"This is a completely unacceptable level of security," he said. "You know it's not secure."
Sebelius responded that testing occurs regularly, and she told Rogers she would get back to him on whether any end-to-end security test of the entire system has ever occurred. Rogers responded that he knows there have been no such comprehensive security tests.
An internal government memo, obtained by CNN on Wednesday and written days before the website opened, warned of a "high" security risk because of a lack of testing.
"Due to system readiness issues, the (security control assessment) was only partly completed," said the Centers for Medicare and Medicaid Services memo. "This constitutes a risk that must be accepted and mitigated to support the Marketplace Day 1 operations."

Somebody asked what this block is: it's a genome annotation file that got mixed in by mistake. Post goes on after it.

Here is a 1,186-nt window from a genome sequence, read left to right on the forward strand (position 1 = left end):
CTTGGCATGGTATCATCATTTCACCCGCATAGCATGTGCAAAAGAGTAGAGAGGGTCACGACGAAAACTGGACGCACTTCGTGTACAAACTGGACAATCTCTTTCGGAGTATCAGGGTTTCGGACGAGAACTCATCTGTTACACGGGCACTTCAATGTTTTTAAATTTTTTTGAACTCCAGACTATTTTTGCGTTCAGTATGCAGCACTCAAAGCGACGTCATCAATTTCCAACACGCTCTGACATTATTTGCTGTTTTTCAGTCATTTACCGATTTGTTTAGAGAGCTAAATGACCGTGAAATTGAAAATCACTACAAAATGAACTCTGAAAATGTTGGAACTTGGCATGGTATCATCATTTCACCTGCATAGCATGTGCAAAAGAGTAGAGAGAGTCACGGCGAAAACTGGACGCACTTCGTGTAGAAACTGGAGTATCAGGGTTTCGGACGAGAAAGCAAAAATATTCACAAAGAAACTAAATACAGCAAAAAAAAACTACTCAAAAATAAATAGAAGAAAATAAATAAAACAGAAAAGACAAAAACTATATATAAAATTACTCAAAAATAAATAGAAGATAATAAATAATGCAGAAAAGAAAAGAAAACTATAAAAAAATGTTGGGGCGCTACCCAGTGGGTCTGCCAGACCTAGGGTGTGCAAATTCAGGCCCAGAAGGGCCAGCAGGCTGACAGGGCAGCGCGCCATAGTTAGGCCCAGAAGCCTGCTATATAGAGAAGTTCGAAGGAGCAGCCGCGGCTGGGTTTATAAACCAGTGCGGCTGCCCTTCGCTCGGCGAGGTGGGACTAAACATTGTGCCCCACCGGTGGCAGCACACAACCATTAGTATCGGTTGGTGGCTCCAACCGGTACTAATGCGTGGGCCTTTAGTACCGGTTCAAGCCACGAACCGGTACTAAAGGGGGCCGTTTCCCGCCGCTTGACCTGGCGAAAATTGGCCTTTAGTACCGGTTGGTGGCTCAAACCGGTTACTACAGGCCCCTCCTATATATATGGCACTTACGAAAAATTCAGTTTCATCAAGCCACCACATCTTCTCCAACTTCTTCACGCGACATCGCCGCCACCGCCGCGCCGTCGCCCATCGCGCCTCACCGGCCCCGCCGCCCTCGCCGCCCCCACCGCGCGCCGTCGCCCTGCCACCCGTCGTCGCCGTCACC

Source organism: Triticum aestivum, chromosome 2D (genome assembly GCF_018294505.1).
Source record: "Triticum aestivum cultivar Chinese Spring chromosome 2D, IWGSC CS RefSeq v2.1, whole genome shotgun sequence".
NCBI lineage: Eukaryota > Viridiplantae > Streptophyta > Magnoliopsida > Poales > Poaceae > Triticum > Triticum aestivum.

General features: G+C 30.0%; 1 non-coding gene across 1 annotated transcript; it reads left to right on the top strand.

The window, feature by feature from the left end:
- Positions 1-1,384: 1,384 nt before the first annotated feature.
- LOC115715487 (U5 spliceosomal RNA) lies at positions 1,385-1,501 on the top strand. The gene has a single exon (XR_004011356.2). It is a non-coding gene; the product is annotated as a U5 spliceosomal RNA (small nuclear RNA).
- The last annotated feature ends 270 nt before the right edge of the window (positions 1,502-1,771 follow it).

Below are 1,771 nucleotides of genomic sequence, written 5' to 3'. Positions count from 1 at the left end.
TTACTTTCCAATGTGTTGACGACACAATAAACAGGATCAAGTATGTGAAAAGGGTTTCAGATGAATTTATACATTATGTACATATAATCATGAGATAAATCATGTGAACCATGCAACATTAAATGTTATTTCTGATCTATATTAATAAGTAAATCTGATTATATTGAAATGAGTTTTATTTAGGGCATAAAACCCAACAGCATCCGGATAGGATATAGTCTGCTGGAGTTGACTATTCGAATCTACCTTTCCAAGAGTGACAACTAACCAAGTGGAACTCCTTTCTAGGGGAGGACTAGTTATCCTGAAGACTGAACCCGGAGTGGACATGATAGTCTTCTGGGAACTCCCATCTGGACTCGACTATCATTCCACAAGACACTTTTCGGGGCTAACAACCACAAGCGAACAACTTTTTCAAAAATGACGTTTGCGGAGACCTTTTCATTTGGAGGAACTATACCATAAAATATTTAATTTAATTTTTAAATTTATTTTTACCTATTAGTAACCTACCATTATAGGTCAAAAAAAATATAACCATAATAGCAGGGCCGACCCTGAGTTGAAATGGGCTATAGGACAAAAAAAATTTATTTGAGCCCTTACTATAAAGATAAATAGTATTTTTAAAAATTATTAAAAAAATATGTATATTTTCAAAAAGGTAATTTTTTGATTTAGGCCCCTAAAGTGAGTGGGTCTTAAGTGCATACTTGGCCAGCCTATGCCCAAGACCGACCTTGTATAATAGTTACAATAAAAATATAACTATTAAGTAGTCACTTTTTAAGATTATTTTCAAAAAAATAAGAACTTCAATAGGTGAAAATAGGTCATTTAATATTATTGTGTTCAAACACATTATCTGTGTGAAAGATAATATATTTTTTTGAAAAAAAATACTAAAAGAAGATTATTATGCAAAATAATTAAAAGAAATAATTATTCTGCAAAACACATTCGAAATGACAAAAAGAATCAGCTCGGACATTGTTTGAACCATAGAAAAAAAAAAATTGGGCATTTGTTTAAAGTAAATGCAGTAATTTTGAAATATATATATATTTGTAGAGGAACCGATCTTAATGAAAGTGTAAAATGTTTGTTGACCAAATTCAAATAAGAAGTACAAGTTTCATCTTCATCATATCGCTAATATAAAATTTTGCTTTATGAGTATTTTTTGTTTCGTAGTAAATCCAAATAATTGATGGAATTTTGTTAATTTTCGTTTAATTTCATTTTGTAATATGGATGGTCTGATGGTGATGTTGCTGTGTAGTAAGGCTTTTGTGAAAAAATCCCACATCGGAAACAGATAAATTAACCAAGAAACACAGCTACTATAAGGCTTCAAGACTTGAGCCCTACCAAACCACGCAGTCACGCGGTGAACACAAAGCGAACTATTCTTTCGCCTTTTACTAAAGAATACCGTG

At Wednesday's hearing, Sebelius said an independent security non-profit, Mitre Corporation, assessed the HealthCare.org system and "did not raise flags about going ahead." A mitigation plan was being implemented, Sebelius added.
In an exclusive interview with CNN last week, Sebelius said Obama didn't know of the problems with the Affordable Care Act's website -- even though insurance companies had complained and the site crashed during a pre-launch test run -- until after its launch.
A senior administration official told CNN that, nowadays, Obama gets a "nightly readout" on the available statistics related to the Affordable Care Act and work to improve the HealthCare.gov website. According to the official, White House Chief of Staff Denis McDonough talks to the President about the issue multiple times a day.
CNN's Joe Johns, Gloria Borger, Kevin Bohn, Mariano Castillo, Lisa Desjardins and Z. Byron Wolf contributed to this report.